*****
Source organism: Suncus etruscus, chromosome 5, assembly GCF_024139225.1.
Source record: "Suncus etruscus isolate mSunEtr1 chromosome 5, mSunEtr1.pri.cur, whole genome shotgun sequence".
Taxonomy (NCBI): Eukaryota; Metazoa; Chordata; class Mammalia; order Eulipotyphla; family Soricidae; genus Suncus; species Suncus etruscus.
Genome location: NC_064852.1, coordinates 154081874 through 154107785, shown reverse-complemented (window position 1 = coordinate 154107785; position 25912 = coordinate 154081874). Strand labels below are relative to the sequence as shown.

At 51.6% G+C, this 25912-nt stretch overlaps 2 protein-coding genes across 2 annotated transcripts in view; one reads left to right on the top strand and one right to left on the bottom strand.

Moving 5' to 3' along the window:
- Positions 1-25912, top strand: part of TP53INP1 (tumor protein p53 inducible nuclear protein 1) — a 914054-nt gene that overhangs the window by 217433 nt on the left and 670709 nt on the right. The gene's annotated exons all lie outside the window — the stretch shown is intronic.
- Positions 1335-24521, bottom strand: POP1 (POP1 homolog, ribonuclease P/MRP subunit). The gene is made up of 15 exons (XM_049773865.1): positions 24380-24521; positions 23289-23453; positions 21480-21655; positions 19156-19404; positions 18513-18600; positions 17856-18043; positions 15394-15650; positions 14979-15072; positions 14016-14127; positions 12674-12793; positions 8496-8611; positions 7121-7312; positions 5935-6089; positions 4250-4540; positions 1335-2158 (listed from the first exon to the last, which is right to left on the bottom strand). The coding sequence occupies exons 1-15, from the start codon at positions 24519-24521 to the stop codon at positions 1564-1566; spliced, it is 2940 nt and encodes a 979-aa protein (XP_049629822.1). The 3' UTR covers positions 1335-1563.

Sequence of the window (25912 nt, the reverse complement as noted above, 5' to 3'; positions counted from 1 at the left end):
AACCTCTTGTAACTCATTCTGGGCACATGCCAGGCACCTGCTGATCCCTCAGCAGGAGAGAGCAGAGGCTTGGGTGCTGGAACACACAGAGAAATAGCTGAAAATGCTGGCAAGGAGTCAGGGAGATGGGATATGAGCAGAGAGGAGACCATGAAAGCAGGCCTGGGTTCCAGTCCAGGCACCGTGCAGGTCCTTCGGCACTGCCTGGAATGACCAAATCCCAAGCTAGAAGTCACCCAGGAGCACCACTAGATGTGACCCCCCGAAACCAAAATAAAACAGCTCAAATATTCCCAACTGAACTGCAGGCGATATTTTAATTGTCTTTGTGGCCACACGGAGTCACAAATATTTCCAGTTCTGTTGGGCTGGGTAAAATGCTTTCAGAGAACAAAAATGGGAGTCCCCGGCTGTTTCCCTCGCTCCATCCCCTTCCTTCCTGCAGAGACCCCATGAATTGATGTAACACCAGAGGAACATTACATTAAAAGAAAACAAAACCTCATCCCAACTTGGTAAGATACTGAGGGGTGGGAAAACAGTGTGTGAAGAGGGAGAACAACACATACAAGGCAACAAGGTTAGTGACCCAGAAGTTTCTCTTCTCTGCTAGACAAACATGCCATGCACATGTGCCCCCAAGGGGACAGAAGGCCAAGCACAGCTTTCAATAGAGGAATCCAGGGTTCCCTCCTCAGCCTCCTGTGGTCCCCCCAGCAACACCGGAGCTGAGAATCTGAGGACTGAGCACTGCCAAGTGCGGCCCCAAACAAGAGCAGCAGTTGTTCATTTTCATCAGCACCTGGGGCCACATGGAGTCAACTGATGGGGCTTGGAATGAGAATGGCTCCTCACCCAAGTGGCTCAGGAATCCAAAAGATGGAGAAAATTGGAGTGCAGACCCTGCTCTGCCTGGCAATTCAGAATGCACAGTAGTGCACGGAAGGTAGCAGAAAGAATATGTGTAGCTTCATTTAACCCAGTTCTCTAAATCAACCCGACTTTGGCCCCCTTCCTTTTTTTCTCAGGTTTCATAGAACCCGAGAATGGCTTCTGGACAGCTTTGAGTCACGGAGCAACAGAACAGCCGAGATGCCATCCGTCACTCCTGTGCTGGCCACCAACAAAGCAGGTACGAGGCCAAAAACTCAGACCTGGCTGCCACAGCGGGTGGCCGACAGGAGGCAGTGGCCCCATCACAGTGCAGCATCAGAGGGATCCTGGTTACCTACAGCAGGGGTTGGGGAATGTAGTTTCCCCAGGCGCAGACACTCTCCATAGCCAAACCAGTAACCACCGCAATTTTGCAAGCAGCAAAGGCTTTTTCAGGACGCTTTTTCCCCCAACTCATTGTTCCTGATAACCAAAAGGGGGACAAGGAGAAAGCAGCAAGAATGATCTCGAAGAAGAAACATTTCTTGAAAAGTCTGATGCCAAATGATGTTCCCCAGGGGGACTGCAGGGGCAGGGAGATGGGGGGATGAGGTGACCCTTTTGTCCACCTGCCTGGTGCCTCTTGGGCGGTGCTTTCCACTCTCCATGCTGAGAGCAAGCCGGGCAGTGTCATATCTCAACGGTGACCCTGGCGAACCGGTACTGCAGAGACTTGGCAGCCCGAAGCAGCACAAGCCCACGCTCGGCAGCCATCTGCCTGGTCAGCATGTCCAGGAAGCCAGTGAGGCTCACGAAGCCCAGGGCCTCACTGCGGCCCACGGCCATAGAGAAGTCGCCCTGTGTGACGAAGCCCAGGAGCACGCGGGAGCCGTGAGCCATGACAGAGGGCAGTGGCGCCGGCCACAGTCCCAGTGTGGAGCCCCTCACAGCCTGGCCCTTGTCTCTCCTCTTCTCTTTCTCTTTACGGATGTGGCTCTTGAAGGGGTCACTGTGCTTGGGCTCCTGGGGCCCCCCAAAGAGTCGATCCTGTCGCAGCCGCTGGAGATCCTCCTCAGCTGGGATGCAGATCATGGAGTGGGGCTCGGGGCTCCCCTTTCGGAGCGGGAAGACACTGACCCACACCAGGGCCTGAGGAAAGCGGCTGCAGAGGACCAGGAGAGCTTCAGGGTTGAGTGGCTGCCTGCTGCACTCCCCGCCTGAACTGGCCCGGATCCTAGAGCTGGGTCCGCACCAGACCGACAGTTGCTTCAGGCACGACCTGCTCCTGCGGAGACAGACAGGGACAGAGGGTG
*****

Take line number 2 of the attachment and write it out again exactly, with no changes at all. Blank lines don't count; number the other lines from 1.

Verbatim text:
Source record: "Suncus etruscus isolate mSunEtr1 chromosome 5, mSunEtr1.pri.cur, whole genome shotgun sequence".